Method 6850 calls for filtering in the field with a 0.2 micron filter. The laboratory prep calls for a 0.45 micron filtration. Is the 0.2 micron filter a requirement? Can we use a 0.45 micron filter? If no filtration is performed in the field, should the sample be collected with or without headspace? The method requires headspace.
Whenever possible, field filtration of water samples using sterile 0.2 μm PTFE filter membranes is recommended to remove perchlorate‐reducing bacteria (PRB) that could potentially introduce low bias due to biodegradation, as well as to remove filterable organic carbon (an electron donor) that may act as a nutrient for PRB under anoxic conditions. The 0.45 μm filtration criteria are to both ensure that there is no potential for occluding the high‐performance liquid chromatography (HPLC) column with suspended material and to generate a sample whose suspended solids content is representative of water quality within an underground aquifer composed of fine‐grained materials. Although not specifically required by the method, also consider cooling the samples to <4°C to further inhibit microbial growth.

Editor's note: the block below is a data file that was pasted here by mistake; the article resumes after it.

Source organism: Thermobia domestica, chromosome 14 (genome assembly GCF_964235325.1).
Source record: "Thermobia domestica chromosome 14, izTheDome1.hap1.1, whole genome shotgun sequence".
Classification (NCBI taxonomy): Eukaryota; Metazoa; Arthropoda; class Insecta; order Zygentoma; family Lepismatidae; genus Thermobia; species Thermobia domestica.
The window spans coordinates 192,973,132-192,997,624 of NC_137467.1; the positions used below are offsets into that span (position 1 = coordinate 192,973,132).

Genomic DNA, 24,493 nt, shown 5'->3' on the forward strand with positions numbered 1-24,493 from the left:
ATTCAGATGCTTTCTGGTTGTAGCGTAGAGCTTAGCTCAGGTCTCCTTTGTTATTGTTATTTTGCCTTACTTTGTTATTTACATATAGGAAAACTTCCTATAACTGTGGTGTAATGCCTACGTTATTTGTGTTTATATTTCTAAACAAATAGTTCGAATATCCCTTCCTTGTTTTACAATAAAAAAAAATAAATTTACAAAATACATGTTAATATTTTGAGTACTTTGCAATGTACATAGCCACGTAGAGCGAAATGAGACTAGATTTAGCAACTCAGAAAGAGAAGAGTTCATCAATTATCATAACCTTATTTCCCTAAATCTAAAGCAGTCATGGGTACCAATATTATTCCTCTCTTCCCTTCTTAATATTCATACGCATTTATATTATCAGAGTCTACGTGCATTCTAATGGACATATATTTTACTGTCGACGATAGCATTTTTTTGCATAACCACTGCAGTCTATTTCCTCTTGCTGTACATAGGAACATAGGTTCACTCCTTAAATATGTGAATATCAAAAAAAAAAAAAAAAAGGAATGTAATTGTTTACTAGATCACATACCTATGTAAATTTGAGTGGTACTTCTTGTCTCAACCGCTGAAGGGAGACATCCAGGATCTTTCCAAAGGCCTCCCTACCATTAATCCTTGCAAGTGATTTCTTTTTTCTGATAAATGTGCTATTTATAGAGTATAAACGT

If not field‐filtered, the sample should be filtered as soon as possible following receipt at the laboratory. There is some ambiguity here regarding whether to filter to 0.2 or 0.45 μm; typical filter media used in the laboratory prior to analysis are 0.45 μm syringe filter cartridges. If the samples are not analyzed relatively soon following receipt, the laboratory should filter using a 0.2 μm filter.
In any case, the samples should be collected with residual headspace in the containers, since this (ambient air) will help minimize growth of the anaerobic PRB.